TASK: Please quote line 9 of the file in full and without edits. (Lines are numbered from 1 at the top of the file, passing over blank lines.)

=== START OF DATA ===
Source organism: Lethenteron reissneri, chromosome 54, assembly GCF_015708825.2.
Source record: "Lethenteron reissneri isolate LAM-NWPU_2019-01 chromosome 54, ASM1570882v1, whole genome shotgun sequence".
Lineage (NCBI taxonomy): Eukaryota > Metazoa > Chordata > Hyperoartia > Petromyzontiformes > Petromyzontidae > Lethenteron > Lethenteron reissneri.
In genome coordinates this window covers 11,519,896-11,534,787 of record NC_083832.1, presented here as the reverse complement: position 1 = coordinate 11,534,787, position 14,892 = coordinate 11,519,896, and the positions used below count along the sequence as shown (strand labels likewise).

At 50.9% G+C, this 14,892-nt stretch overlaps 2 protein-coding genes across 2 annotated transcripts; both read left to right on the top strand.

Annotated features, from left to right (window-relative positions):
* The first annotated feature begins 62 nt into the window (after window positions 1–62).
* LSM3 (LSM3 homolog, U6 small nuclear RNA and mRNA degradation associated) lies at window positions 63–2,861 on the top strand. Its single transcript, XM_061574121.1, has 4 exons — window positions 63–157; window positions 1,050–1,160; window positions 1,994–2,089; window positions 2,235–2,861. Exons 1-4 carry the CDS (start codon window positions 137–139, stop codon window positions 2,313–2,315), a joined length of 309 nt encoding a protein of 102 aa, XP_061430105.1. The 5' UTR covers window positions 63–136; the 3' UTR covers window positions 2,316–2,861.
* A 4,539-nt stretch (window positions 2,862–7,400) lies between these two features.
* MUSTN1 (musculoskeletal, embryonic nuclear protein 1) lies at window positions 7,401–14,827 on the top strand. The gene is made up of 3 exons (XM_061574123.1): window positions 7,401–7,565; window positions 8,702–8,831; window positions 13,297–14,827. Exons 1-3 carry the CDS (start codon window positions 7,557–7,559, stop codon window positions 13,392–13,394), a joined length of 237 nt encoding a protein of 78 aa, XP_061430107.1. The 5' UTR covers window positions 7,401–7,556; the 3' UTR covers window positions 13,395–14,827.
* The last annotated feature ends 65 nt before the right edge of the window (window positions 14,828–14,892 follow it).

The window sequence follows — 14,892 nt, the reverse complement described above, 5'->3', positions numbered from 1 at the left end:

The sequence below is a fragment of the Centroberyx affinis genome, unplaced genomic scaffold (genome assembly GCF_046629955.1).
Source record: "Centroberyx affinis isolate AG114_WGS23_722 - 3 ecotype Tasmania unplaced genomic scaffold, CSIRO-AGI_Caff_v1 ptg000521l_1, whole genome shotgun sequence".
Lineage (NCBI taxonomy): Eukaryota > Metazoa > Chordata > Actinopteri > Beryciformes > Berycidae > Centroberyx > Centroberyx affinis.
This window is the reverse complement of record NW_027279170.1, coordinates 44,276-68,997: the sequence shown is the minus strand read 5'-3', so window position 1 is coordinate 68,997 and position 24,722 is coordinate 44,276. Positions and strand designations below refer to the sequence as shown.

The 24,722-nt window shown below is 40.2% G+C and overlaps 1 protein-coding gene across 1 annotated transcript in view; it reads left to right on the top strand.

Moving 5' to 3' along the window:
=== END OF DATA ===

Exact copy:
* A 4,539-nt stretch (window positions 2,862–7,400) lies between these two features.